I pulled up to the gymnasium, wired on coffee and nerves. I looked at the clock: 9:30 AM. I’d officially been up for more than 24 hours.
I sighed and rested my forehead against the steering wheel. In just thirty minutes, this would all be over. In thirty minutes, I would continue on with my life as if I’d never accidentally agreed to audition for a national reality show I wasn’t prepared to audition for.
Hah— how’s THAT for a sentence I never thought I’d verbalize.
Only in my world would I have agreed to sub-in for a dance gig while unknowingly agreeing to represent a dance troupe at their America’s Got Talent callback. And only in my world would I have thirty minutes to meet my partner, learn aerials, and perform for the judges. You know, after a sleepless night and a quick choreography rehearsal the night before… At a nightclub.
If I was someone else, I would have laughed. After all, it was all SO ridiculous. But I was just nervous and shaking like a leaf, unsure if I would make it through the next half hour. I hadn’t danced in months or competed in years.
After I’d torn my both meniscuses in my knees from dancing with bad technique, I’d shied away from dancing all together. And when performing aerials, you have to fully trust your partner. Especially when you dance a dance that makes you do insane crap like this:
The worst part was I didn’t even know my partner. And he would have all of thirty minutes to catch me up to speed. No pressure. No worries.
I walked inside and upstairs to the rehearsal space. The other dance members smiled and stretched their bodies out. We started going over choreography that I’d been given the CliffsNotes to the night before.
I met my partner, a tall choreographer named Jonathan with a thick Italian accent. I would later learn he’d worked for all the great superstars, most recently J-Lo. He was very kind and a strong lead, which made me comfortable on the ground with him.
When we were warmed up, it was time to practice air. Jonathan kept asking me if I knew this trick or that one.
Of course I knew them. I’d even successfully landed a few… Three years ago. It wasn’t exactly like riding a bike. So I stared at him blankly.
We went through the motions, slowly doing handstands into pancakes and preps into an A-frame. I was feeling okay with these (given we just started partnering together ten minutes ago). Then he asked me about this backflip called the Knicker Bocker. I froze; I’d never successfully landed this aerial.
“You’ll be fine,” he encouraged, squeezing my hand. “All you have to do is think about flipping yourself and you’ll land just fine.”
Right—do it on my own… ‘Cause I was so graceful. I nodded and we prepped into the aerial.
In my attempt to flip back, I clocked him in the head with my knee.
“Oh my God— I’m so sorry!” He set me down and shook his head.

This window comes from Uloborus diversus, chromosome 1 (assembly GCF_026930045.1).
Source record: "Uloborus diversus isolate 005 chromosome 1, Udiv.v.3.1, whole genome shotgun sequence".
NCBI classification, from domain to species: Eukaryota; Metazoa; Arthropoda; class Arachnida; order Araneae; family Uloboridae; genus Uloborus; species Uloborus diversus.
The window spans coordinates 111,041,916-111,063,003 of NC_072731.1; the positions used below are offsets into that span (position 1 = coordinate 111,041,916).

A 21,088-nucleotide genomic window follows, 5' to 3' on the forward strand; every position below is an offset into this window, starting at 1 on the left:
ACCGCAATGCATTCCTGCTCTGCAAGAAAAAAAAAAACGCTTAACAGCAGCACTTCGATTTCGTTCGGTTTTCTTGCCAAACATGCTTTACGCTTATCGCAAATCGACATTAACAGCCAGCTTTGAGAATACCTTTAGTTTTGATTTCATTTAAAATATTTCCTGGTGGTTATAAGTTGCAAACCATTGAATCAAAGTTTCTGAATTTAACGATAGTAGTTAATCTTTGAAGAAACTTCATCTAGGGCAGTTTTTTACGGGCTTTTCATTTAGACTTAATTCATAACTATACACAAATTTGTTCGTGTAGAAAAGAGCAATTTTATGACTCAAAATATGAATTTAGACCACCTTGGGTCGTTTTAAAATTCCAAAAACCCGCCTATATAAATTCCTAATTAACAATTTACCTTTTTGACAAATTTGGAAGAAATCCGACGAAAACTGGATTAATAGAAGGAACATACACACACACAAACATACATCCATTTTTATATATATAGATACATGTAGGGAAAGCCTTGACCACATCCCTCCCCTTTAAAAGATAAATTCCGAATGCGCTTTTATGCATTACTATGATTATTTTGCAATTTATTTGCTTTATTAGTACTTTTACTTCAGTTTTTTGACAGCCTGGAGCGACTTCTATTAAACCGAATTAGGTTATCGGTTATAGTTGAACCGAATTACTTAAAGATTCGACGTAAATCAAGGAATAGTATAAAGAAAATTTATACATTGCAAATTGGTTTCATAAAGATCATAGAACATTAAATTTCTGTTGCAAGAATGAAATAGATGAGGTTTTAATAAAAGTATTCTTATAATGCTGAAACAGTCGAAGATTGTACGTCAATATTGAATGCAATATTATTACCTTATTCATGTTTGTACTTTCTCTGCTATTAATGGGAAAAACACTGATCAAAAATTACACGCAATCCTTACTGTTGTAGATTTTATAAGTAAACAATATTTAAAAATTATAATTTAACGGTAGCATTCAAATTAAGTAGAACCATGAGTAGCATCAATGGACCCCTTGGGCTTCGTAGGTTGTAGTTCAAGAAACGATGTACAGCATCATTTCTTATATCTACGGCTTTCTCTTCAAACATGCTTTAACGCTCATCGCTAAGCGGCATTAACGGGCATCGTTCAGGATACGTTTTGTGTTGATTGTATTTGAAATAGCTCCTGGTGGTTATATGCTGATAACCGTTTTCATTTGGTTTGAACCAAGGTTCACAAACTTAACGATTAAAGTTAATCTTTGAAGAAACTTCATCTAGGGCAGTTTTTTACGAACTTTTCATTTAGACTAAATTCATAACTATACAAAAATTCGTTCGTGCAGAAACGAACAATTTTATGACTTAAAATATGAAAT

“It’s okay. No worries. You’re really long so just remember to tuck in.”
We worked on it a few more times. I landed but I wasn’t as fast as he wanted me to be. At this point, we only had about five minutes until the audition so I was just thrilled I wasn’t on the floor.
Jonathan squeezed my hand again. It’s only a minute and a half routine, I thought to myself.
The casting director and her assistants set up their audition area inside the studio. We waited outside, watching jugglers and hoop aerialists warm up. I wondered how much notice they were given for their audition.
We only had to wait a few minutes. Soon enough we were called in to perform.
The music started, and we were off.
I don’t remember much about the performance except that I remembered the choreography. We did our solo performance and threw the Knicker Bocker. I landed it and we kept dancing.
Ninety seconds later, we were panting and leaning on each other in our line-up. The panel clapped and told us they’d review all their audition tapes that evening and get back to everyone at a later date.
We left in smiles, patting backs and exchanging hugs.
My friend Andrew, who had walked me through my nerves the night before, was blowing up my phone. I called him as soon as I got in my car.
“Well?” He asked, “How did it go?”
“I landed everything! AND I didn’t screw it up!”
Andrew laughed. “See? I told you you’d be fine.”
“It’s hard to say if we’re what they’re looking for. After all, lindyhop can be so confusing for anyone who doesn’t dance it,” I thought out loud. “But again, I didn’t screw it up. So I’m considering this a win.”
“As you should.”
“And NEXT time, I will ask more questions before I agree to do something.”
He laughed again, repeating, “As you should.”
I was quiet for a moment, and then continued. “But you know, I suppose there is another lesson in this for me.”
“Well, I had all of what— an hour-and-a-half of prep for this experience? And I didn’t quite suck at it. So I guess this shows me that showing up is half the battle. BUT if given enough time and preparation in an area I REALLY feel I excel in, I MAY in fact be kind of a badass.”
He stifled a laugh. “Yeah, I’d agree with that, too.”
I thanked Andrew again for his support and got off the phone, putting my car in drive.
So now that I’d had this very unique practice opportunity, the question was… What did I want to really take a chance on?